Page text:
“I definitely felt like he could win this championship,” said Alan Bratton, Hovland’s coach at Oklahoma State and his caddie for the week. “Look at the year he had for us and how well he played in the British Amateur and the European Amateur. He’s the No. 5 amateur in the world. He’s a very solid, consistent player, and he showed that this week.”
Bling will join Hovland at Pebble Beach next June for the 119th U.S. Open and both players also earn a likely invitation to the Masters Tournament in April, provided they remain amateurs. Hovland is also exempt into the 148th Open Championship at Royal Portrush.
“It wasn’t the day I was hoping for, but I played really well all week,” said Bling, a rising sophomore at UCLA who had plenty of Bruin supporters following him on the weekend. “It’s just the beginning, it’s not the end. Now I get to look forward to the U.S. Open and the Masters, so that’s definitely a lot of positives coming out of this week.”
The 119th U.S. Amateur Championship will be conducted at Pinehurst Resort & Country Club, in the Village of Pinehurst, N.C., Aug. 12-18, 2019. Stroke play will be conducted on Course No. 2 and Course No. 4, with match play slated to take place on No. 2.
Viktor Hovland tied the record for fewest match-play holes played by a U.S. Amateur champion since the current format of five 18-hole rounds and a 36-hole final was adopted in 1979. The fewest match-play holes played by a champion: Hovland, 104 holes, 2018; Danny Lee, 104 holes, 2008; Bryson DeChambeau, 105 holes, 2015; David Gossett, 107 holes, 1999; Hal Sutton, 109 holes, 1980; Matt Fitzpatrick, 110 holes, 2013.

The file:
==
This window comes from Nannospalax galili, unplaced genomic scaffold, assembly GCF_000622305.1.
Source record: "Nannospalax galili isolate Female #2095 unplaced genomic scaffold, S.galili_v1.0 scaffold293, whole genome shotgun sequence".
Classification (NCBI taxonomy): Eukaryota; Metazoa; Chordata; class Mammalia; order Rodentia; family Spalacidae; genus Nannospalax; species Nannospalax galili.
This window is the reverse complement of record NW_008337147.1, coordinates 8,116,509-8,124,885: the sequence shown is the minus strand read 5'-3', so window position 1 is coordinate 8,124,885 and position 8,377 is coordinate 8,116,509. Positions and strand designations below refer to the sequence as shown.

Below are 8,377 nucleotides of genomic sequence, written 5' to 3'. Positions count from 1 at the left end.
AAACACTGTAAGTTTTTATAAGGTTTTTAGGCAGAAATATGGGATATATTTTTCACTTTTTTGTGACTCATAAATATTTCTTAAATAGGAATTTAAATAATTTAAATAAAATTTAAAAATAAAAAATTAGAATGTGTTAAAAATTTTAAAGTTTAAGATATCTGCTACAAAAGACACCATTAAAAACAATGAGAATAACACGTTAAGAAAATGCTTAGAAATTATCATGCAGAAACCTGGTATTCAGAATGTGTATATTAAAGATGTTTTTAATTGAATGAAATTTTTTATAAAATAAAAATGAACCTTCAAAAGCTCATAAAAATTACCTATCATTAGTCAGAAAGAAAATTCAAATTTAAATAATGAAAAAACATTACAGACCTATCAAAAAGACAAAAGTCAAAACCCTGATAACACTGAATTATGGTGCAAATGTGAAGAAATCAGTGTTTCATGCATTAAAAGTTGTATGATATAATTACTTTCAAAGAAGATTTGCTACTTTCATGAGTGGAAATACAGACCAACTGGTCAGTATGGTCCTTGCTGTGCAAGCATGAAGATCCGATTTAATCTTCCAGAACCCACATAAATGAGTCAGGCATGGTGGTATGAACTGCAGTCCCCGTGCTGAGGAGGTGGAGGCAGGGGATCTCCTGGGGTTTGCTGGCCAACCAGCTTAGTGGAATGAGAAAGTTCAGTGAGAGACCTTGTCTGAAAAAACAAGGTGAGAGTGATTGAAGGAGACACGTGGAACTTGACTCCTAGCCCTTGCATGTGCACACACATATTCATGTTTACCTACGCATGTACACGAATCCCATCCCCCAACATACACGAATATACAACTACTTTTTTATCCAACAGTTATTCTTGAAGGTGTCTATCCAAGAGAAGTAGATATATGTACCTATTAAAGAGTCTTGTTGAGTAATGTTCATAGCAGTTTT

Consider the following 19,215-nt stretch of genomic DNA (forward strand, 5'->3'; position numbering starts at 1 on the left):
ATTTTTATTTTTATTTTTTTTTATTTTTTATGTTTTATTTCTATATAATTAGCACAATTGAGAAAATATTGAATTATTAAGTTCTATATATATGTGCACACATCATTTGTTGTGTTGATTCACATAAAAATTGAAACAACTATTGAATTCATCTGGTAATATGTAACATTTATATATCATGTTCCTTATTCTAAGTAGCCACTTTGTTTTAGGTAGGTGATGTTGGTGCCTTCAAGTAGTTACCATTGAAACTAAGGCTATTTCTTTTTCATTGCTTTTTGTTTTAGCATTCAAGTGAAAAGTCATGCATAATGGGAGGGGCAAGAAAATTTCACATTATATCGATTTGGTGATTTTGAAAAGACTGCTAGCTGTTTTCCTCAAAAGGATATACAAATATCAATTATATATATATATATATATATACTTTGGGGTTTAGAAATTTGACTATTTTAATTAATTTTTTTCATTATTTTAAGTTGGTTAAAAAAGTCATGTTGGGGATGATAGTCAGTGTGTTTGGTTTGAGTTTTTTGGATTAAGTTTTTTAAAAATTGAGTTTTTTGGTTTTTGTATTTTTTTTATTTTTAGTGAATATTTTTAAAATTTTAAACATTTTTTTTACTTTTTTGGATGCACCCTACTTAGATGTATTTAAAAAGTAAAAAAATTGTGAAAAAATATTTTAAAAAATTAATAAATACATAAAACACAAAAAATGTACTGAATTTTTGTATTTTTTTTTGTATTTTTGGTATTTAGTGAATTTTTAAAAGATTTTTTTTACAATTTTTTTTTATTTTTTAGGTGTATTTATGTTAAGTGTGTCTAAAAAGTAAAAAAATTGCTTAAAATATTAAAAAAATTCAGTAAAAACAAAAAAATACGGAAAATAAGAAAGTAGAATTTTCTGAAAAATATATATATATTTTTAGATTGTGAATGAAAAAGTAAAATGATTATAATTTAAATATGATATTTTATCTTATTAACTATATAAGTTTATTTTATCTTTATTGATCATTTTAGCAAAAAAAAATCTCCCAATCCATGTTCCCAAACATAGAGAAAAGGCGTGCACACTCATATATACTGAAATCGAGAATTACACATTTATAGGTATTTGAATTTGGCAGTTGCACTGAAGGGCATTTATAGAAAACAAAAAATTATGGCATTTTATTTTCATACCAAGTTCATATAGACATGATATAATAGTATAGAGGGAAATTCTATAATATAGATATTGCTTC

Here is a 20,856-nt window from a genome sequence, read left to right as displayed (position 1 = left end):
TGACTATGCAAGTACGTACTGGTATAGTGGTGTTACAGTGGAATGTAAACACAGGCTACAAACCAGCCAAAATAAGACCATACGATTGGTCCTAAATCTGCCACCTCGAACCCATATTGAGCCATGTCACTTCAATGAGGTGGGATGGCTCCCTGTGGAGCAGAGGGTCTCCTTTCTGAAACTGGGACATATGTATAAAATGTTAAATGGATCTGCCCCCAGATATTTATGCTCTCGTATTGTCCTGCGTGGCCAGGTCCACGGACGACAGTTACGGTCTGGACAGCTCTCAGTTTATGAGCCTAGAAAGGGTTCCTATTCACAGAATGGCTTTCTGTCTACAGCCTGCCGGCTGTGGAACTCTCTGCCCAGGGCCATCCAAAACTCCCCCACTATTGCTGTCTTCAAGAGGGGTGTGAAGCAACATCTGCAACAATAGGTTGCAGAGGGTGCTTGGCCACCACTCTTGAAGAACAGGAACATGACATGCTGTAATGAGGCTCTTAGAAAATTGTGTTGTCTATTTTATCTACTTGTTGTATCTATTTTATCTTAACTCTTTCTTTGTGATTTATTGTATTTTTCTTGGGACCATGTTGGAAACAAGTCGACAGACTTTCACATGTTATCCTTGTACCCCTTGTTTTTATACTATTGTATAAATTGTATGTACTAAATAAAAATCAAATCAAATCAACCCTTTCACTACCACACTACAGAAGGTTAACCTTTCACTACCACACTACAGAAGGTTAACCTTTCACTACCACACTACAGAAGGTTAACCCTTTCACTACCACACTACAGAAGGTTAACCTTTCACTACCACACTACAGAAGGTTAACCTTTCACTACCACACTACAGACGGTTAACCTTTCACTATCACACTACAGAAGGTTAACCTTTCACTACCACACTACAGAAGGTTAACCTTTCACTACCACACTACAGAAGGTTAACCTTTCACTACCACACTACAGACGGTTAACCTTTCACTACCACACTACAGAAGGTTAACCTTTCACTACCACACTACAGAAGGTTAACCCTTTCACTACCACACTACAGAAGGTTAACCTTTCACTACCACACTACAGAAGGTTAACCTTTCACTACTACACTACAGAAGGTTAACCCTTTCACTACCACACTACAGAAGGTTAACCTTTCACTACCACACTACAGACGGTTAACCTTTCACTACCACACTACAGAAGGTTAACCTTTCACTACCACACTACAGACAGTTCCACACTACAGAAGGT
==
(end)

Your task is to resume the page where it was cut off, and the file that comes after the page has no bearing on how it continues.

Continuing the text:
Hovland is the second Norwegian-born player to win a USGA championship, joining Arne Dokka, who won the 1965 U.S. Amateur Public Links Championship, and he becomes the fifth player from Oklahoma State to win the U.S. Amateur. Previous Cowboys to win the championship are Peter Uihlein (2010), Scott Verplank (1984), Bob Dickson (1967) and Labron Harris (1962).
Hovland only trailed for one hole during his six matches and he won 44 of the 104 match-play holes he played.
Devon Bling, on playing in his home state:
“The support I had was unbelievable. I had friends and family and teammates, and there were people crowded in restaurants back in Ridgecrest watching. I could feel all the support, and it was great to have all that.”
Alan Bratton, Oklahoma State coach and Hovland’s caddie for the week:
“He just got better every day. He didn’t putt very well in the stroke-play portion, but starting with match play he just built momentum each day. When he had to play his best friend from Norway, [Kristoffer] Reitan, in the third round, we were going down the ninth hole and he told me he never felt calmer on a golf course [in a 7-and-6 win]. After that he never looked back.”
Hovland, on the tradition of Oklahoma State golf:
“I remember the first time I came there and just looked at all the pictures on the wall, all the names. When you win one tournament or you finish second and you play pretty good, then you get back and you look at their records, and you’re like, ‘Yeah, I probably shouldn’t be thinking I’m…’ It brings you down to earth. But hopefully after winning this, I can start building on my resume and get myself a picture on that wall.”